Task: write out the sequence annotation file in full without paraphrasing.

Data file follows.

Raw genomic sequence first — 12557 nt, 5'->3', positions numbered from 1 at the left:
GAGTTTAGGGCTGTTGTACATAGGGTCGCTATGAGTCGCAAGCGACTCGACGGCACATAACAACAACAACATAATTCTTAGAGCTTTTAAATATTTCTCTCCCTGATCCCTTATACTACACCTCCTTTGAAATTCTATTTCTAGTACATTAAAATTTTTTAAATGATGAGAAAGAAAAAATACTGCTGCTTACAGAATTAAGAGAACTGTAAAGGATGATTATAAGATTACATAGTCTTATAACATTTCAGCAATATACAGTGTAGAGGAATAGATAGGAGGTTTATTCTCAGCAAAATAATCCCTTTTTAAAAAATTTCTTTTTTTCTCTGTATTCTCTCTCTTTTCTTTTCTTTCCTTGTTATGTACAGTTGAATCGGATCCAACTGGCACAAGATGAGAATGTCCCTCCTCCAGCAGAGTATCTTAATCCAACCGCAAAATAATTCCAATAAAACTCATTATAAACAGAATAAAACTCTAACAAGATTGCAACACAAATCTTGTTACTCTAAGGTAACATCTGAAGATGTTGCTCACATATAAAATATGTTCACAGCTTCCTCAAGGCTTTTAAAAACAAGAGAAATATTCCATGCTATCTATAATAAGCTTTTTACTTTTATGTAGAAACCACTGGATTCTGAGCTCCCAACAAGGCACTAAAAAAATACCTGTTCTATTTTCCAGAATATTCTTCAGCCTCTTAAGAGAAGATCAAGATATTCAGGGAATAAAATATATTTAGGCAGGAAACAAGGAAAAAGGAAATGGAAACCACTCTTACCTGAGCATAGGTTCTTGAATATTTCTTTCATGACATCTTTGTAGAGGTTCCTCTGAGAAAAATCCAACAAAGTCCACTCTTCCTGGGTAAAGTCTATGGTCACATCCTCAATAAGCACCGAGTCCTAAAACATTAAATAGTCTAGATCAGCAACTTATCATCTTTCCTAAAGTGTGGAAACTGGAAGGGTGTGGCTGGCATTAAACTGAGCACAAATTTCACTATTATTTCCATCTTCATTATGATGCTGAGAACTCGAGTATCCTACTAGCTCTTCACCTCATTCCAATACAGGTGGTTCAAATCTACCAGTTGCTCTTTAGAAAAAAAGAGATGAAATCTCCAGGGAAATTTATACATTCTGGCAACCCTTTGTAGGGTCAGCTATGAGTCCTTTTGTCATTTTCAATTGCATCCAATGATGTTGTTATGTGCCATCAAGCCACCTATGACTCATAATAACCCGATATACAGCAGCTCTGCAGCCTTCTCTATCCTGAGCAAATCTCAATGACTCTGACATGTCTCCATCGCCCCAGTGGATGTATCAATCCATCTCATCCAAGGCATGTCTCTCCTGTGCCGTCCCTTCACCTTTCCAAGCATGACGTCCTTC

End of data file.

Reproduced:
Raw genomic sequence first — 12557 nt, 5'->3', positions numbered from 1 at the left:
GAGTTTAGGGCTGTTGTACATAGGGTCGCTATGAGTCGCAAGCGACTCGACGGCACATAACAACAACAACATAATTCTTAGAGCTTTTAAATATTTCTCTCCCTGATCCCTTATACTACACCTCCTTTGAAATTCTATTTCTAGTACATTAAAATTTTTTAAATGATGAGAAAGAAAAAATACTGCTGCTTACAGAATTAAGAGAACTGTAAAGGATGATTATAAGATTACATAGTCTTATAACATTTCAGCAATATACAGTGTAGAGGAATAGATAGGAGGTTTATTCTCAGCAAAATAATCCCTTTTTAAAAAATTTCTTTTTTTCTCTGTATTCTCTCTCTTTTCTTTTCTTTCCTTGTTATGTACAGTTGAATCGGATCCAACTGGCACAAGATGAGAATGTCCCTCCTCCAGCAGAGTATCTTAATCCAACCGCAAAATAATTCCAATAAAACTCATTATAAACAGAATAAAACTCTAACAAGATTGCAACACAAATCTTGTTACTCTAAGGTAACATCTGAAGATGTTGCTCACATATAAAATATGTTCACAGCTTCCTCAAGGCTTTTAAAAACAAGAGAAATATTCCATGCTATCTATAATAAGCTTTTTACTTTTATGTAGAAACCACTGGATTCTGAGCTCCCAACAAGGCACTAAAAAAATACCTGTTCTATTTTCCAGAATATTCTTCAGCCTCTTAAGAGAAGATCAAGATATTCAGGGAATAAAATATATTTAGGCAGGAAACAAGGAAAAAGGAAATGGAAACCACTCTTACCTGAGCATAGGTTCTTGAATATTTCTTTCATGACATCTTTGTAGAGGTTCCTCTGAGAAAAATCCAACAAAGTCCACTCTTCCTGGGTAAAGTCTATGGTCACATCCTCAATAAGCACCGAGTCCTAAAACATTAAATAGTCTAGATCAGCAACTTATCATCTTTCCTAAAGTGTGGAAACTGGAAGGGTGTGGCTGGCATTAAACTGAGCACAAATTTCACTATTATTTCCATCTTCATTATGATGCTGAGAACTCGAGTATCCTACTAGCTCTTCACCTCATTCCAATACAGGTGGTTCAAATCTACCAGTTGCTCTTTAGAAAAAAAGAGATGAAATCTCCAGGGAAATTTATACATTCTGGCAACCCTTTGTAGGGTCAGCTATGAGTCCTTTTGTCATTTTCAATTGCATCCAATGATGTTGTTATGTGCCATCAAGCCACCTATGACTCATAATAACCCGATATACAGCAGCTCTGCAGCCTTCTCTATCCTGAGCAAATCTCAATGACTCTGACATGTCTCCATCGCCCCAGTGGATGTATCAATCCATCTCATCCAAGGCATGTCTCTCCTGTGCCGTCCCTTCACCTTTCCAAGCATGACGTCCTTC